Alex Debon went out for a test lap, but was in too much pain. So the final 250 race ever will start with a different polesitter. Debon qualified on pole, but because he won't be starting, Marco Simoncelli will be starting from pole, alongside Hector Barbera, Ratthapark Wilairot and Hiroshi Aoyama, who moves up onto the front row.
Sadly, our regular photographer Scott Jones couldn't make it to Valencia. Fortunately, we ran into Israeli TV commentator Tammy Gorali, who also happens to be a pretty mean snapper herself. She was kind enough to allow us to use some of the shots she took today during qualifying.
Results of qualifying for the 250 class at Valencia:
Results of qualifying practice for the MotoGP class:
Results of Qualifying Practice for the 125cc class:
Mike di Meglio topped the timesheets in the second session of free practice for the 250cc class, relegating the Valencian riders into a battle for 2nd. Alex Debon was the fastest of the local boys, edging out Hector Barbera by just fifteen hundredths of a second. Championship leader Hiroshi Aoyama finished the session in 4th, in good shape for this afternoon's qualifying. Marco Simoncelli, the only man capable of denying Aoyama the final 250 crown, had a more difficult time, ending the session in 8th.
Casey Stoner continues his domination of proceedings at Valencia, the fastest rider once again in the morning session of MotoGP practice. The Australian topped the timesheets just about all session, with only Jorge Lorenzo to get close. Lorenzo looked to have a firm grip on 2nd, but was bumped down to 3rd by Dani Pedrosa, who put in a blistering lap in the dying minutes of practice. Pedrosa leapfrogged over both Fiat Yamahas, leaving Valentino Rossi down in 4th behind his team mate.
Ben Spies continued his steady improvement, finishing the session in 12th, 1.377 behind Stoner's fastest time. More importantly, the Texan improved his time from yesterday by nearly nine tenths of a second.
Sergio Gadea was the fastest 125 rider in this morning's session of free practice, beating out his team mate and 2009 World Champion Julian Simon, and by quite a margin. Nico Terol was the 3rd fastest man, while Pol Espargaro made it an all-Spanish top 4 just a fraction off Terol's time. British rider Bradley Smith had another middling start, ending the session in 9th, while Scott Redding ended up 12th. De Graaf's Danny Webb finished practice with the 18th quickest time.
You would think that the secrets of how to make a MotoGP bike go faster would be kept under lock and key at all times. Not so if you're Yamaha: On Friday night, Yamaha's technical leaders Masao Furusawa and Masahiko Nakajima gave their annual presentation on what they did to the YZR-M1 to ensure that they won the championship again in 2009.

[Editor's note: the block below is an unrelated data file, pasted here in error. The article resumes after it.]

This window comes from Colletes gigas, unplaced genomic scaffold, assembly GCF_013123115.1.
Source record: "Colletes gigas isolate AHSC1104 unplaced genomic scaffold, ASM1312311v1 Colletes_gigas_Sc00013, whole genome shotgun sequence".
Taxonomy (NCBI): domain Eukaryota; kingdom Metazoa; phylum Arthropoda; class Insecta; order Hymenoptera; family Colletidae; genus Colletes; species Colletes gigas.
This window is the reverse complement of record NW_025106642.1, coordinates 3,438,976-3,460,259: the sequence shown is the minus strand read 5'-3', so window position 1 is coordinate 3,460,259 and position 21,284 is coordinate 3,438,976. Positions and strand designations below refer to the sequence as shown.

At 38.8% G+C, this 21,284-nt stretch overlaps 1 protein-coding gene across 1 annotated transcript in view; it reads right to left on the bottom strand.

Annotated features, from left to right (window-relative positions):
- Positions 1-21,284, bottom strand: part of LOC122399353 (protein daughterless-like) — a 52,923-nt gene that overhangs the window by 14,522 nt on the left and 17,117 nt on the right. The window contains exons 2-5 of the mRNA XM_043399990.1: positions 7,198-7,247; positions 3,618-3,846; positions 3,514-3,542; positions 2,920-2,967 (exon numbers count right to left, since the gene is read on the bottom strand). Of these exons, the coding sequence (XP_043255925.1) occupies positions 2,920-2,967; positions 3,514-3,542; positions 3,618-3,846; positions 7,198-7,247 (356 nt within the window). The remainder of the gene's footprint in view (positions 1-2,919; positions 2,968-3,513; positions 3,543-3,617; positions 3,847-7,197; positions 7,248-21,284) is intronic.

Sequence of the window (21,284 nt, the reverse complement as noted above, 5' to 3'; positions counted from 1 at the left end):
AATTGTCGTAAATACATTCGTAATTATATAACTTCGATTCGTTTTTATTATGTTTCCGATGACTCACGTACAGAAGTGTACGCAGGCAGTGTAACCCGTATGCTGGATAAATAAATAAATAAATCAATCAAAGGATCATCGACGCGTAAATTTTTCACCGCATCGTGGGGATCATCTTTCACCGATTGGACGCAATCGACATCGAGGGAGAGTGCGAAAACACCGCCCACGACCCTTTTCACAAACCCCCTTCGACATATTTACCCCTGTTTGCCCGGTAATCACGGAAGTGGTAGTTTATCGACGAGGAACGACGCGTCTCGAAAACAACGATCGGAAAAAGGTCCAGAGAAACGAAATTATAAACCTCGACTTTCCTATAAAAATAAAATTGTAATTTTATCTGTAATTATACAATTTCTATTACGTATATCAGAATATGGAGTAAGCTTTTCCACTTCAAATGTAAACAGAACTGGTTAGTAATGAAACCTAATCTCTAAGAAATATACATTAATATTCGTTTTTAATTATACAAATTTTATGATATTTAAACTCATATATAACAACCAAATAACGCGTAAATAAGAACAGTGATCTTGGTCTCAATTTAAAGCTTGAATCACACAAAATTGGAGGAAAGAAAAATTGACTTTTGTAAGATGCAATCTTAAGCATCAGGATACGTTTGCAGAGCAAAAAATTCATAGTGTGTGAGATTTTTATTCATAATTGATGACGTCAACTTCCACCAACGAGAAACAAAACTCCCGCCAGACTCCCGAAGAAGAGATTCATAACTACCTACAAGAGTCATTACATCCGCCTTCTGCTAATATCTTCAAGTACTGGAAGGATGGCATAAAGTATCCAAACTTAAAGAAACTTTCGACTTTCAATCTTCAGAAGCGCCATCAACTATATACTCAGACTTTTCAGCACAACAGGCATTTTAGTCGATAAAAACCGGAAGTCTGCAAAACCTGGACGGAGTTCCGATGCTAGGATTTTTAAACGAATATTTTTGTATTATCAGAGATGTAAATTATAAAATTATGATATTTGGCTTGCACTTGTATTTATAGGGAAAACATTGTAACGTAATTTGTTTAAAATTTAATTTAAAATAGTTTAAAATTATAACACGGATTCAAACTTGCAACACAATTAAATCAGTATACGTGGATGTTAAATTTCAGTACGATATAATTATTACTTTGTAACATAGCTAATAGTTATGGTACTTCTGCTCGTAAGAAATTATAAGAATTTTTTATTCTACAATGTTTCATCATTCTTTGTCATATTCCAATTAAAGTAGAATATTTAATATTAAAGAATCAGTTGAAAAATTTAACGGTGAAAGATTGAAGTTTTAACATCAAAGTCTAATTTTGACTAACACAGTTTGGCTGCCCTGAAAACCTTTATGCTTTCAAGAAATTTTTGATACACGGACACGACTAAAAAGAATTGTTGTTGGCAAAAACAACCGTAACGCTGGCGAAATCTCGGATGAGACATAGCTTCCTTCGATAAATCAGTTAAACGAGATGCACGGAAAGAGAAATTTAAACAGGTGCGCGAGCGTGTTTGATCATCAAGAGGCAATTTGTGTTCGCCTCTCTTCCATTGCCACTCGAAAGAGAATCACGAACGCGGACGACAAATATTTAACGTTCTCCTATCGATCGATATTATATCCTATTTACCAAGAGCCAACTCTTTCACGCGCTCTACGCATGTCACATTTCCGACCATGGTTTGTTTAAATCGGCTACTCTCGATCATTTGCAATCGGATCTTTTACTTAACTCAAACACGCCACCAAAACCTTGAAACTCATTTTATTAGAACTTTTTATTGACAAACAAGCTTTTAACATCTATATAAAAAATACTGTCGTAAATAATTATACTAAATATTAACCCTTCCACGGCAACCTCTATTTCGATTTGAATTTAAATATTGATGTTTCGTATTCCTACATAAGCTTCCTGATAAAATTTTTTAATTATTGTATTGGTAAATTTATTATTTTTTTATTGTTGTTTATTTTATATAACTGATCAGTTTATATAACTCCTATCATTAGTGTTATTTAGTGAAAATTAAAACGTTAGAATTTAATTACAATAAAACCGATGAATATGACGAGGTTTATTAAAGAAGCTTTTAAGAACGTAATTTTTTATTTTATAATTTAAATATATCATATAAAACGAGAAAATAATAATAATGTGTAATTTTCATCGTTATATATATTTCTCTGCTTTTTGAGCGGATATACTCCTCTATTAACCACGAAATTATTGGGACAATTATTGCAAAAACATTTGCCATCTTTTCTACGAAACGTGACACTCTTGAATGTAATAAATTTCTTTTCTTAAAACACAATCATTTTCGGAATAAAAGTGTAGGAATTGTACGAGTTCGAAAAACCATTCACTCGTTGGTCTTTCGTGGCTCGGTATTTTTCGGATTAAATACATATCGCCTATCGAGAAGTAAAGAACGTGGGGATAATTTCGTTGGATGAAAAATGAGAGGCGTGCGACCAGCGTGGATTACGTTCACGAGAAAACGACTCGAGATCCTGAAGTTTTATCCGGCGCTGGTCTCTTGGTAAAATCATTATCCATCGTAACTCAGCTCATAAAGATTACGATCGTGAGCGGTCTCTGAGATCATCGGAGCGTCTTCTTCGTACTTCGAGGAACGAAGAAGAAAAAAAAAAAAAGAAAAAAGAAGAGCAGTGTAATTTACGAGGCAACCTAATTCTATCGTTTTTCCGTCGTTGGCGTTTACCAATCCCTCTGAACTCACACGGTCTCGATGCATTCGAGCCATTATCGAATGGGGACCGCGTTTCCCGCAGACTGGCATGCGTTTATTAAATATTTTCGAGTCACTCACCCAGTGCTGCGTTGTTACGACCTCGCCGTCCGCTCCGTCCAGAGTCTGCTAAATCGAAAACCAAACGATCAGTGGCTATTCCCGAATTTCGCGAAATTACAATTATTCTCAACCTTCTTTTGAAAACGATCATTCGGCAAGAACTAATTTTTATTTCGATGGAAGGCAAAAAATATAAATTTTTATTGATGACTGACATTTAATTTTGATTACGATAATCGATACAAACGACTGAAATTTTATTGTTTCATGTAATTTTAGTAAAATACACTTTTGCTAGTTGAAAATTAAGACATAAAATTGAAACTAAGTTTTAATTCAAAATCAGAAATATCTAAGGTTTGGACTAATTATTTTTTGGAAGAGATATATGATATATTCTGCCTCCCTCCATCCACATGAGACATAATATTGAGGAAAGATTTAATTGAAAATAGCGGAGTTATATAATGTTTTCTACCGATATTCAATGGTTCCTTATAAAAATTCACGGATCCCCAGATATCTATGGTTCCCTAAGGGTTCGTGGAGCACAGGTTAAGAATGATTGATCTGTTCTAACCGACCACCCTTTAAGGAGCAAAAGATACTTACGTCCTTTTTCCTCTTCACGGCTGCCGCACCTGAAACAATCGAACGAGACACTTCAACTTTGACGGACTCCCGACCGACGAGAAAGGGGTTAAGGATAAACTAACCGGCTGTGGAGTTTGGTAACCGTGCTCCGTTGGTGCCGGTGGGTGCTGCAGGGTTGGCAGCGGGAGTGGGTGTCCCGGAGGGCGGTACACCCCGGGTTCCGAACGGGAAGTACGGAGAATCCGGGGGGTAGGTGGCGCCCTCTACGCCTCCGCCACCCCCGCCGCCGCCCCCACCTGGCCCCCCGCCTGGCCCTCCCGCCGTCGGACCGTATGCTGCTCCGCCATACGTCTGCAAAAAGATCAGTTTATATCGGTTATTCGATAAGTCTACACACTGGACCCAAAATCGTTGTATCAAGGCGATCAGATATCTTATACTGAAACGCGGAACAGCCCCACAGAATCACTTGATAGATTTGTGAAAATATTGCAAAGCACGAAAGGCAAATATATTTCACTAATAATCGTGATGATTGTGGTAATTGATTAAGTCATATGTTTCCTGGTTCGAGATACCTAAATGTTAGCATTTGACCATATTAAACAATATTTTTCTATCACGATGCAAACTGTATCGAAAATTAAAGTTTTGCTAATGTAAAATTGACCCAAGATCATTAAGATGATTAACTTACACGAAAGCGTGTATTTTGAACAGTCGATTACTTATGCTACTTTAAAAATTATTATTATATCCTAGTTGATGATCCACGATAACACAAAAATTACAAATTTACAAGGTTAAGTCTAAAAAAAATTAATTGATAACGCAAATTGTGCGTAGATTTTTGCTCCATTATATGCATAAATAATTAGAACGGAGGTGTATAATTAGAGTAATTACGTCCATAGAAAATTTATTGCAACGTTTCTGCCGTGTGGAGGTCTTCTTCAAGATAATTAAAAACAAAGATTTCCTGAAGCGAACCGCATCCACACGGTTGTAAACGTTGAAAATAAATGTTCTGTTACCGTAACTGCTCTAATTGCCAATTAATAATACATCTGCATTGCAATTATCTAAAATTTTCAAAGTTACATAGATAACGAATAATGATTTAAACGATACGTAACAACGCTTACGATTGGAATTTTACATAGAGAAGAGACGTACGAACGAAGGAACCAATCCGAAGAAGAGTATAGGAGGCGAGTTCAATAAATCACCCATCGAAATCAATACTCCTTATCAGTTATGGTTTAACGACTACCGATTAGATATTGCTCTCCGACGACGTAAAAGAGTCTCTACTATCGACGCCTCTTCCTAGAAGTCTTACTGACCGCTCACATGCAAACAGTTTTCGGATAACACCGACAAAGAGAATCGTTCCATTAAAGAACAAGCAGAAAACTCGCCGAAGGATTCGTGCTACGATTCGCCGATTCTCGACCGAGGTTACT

The first thing they did was identify the changes to the 2009 regulations that would be key to the development direction. They highlighted three rule changes they needed to deal with to maximize the performance of the bike:
- The tire restrictions, with just 20 slicks in two compounds and 8 wets available at each race;
- The reduction in practice, with the Friday morning session scrapped;
- The engine limits, with just 5 engines available for the final 7 races of the season.
They then pinpointed three goals that would allow Yamaha to adapt to these rule changes, and get the best out of the 2009 bike. An improvement in the chassis, to allow them to get the maximum performance out of the tires; increased reliability, while sacrificing as little performance as possible; and a refinement in the engine management system, to allow them to control what they called the vehicle dynamics.
Hector Barbera won the battle of the Valencians on the first day of practice for the 250cc class. The local hero relegated Alex Debon to 2nd place, Barbera leading Debon by over three tenths of a second. Alvaro Bautista was another three tenths behind in 3rd, ahead of championship leader Hiroshi Aoyama. Aoyama usefully put his team mate Raffaele de Rosa between himself and the only man capable of challenging him for the title, Marco Simoncelli.
Casey Stoner continued his domination of the MotoGP class during the first session of free practice at Valencia, coming in fresh from victory at Sepang to top the timesheets during practice. The Ducati rider took his time, though, spending most of the session as 2nd fastest behind Jorge Lorenzo. With 5 minutes to go, the Australian finally found the extra pace he was looking for, putting nearly four tenths of a second between himself and Lorenzo.